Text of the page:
I began with a very specific goal and spent quite a few years moving along fruitfully toward that goal, in a straight line and up against a brick wall in my matrilineal family.  Along the way, I noticed other interesting things about other branches of the family and learned some things about my paternal families.  I decided to research ALL my families, maternal and paternal.  After years of research, having reached brick walls on every line, I realized I need more living relatives to tell me what they know and, since I'm not getting any younger, neither are they and time is a-wasting.

There are too many gaps in too many family branches; decades are empty when I can't find a particular family group.  Why?  Where were they?

So, I began a Cradle to the Grave research on each and every individual in my database, to fill in holes, not just for that individual but for their parents, spouses and children; because you never now where a bit of information has been documented.

Each of the individuals in my families database was born, lived a life, some had a family, and they died.  Each of those lives was filled with many activities and other people.  Tracking each of those individuals tells me something about that person and about the people around them.  It also places them in the context of geography and history.

It's very interesting following them through their lives.  They were born there and lived there how long?  Then, the family moved there.  Why?  What did they do for a living?  Sometimes they lived near other family members.  Sometimes they ventured off on their own.  Sometimes work or the military took them to new places.  Sometimes family tragedy changed the make up of a particular family.  Sometimes other family members merged branches of the family together.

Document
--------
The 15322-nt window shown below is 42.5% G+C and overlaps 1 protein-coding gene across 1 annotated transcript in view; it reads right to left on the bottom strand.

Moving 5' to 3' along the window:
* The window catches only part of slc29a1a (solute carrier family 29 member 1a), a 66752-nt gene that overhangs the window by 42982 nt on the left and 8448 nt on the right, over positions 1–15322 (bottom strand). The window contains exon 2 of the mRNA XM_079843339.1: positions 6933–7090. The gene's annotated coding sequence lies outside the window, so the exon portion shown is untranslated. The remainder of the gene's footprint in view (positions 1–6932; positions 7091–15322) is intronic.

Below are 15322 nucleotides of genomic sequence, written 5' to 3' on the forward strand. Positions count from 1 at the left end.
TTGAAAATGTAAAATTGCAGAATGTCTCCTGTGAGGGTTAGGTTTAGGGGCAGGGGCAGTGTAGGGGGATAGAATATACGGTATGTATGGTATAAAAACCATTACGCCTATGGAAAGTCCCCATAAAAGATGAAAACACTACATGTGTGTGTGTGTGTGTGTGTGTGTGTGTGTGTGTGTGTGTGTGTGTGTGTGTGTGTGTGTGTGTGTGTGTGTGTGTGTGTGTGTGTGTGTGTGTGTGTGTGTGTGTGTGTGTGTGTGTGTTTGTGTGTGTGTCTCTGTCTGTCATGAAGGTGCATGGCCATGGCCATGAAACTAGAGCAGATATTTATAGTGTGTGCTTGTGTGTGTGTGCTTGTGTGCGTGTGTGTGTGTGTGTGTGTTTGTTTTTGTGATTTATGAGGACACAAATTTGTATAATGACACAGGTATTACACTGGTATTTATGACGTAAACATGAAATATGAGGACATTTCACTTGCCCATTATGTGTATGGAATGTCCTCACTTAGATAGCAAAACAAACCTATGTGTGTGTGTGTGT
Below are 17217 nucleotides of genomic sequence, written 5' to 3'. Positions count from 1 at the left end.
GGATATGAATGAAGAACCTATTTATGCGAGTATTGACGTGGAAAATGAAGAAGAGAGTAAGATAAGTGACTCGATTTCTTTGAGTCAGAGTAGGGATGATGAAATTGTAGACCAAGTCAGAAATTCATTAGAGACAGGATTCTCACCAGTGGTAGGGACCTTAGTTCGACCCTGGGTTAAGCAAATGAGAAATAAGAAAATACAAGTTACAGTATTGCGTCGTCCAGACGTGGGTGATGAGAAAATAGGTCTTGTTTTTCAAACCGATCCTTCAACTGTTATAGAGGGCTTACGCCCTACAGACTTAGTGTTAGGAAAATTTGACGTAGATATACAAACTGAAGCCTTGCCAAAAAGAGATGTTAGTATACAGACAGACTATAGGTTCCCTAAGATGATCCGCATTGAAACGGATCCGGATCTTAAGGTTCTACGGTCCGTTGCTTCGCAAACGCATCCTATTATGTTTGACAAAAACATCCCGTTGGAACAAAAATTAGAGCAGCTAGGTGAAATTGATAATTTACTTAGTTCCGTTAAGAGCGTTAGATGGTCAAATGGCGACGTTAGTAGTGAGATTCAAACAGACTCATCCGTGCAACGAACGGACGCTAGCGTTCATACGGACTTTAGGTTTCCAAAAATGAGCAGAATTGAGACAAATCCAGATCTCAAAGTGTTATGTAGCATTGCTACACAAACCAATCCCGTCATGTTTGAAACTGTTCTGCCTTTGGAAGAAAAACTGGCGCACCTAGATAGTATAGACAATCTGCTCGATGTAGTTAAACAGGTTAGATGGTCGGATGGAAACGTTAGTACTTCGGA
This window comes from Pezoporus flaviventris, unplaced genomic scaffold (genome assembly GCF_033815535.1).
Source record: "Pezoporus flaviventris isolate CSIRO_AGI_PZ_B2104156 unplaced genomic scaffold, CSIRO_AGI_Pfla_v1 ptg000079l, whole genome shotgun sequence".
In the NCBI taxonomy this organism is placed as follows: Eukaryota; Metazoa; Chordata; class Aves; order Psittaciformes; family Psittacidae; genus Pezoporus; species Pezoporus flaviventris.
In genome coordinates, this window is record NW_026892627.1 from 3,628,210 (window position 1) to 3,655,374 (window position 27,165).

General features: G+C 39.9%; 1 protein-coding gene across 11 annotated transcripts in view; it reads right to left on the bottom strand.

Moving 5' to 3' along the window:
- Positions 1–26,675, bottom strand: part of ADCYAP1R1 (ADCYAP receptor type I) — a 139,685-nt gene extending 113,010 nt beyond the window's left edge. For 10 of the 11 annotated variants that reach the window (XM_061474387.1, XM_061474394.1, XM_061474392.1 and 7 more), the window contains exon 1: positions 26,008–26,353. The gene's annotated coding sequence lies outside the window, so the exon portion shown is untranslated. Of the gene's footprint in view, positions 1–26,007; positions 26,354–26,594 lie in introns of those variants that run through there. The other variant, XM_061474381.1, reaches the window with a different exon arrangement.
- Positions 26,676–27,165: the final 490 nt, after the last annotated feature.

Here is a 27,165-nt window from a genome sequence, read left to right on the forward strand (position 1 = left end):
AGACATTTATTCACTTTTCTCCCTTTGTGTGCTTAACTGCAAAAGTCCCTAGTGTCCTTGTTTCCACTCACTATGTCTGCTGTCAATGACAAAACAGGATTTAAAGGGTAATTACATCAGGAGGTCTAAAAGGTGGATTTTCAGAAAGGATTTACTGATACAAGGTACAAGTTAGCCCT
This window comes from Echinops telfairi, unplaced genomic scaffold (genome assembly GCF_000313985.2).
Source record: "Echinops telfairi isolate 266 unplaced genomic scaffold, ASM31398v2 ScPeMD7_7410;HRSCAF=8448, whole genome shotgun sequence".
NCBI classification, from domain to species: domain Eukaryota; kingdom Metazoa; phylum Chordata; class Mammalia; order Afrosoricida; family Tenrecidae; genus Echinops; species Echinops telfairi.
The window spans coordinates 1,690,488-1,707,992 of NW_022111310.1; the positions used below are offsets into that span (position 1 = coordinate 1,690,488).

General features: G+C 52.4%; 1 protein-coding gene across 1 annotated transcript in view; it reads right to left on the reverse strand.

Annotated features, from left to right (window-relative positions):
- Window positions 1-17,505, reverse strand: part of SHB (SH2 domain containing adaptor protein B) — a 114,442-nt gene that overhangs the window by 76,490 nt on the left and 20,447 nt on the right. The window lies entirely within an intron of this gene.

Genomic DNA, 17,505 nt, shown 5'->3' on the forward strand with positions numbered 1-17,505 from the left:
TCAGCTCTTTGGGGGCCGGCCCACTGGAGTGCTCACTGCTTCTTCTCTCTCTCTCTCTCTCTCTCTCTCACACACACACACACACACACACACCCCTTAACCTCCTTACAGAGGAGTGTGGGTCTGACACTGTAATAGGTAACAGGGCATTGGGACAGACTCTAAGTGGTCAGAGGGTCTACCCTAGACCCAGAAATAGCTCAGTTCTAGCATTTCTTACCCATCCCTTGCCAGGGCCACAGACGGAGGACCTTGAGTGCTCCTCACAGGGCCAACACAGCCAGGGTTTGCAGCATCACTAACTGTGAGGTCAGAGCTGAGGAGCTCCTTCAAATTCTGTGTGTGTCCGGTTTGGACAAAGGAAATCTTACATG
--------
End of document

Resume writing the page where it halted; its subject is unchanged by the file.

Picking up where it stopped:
You begin to see a pattern in the life of each individual, in their family group. You get a sense of the path they took.  Sometimes this helps when suddenly they disappear for a decade or more.  Sometimes you get a feeling where they might have gone, who they might have gone to.  Not always, but sometimes.

We're fortunately, me and my families, that so many were in New York State where, in addition to the federal censuses, taken every 10 years on the decade, there was, for many years, a state census, also taken every 10 years on the 5th year.  It's possible to get a snapshot of a family group nearly every 5 years for quite a few decades.  The missing gaps are always a mystery but part of the picture.  In following their lives, other members of the family come into view from time to time, revealing more information about the family as a whole and about those individuals as well.

It's a time consuming but rewarding practice.

Copyright, FamilyTracker, Lorraine I. O'Dell, 2013.  All rights reserved.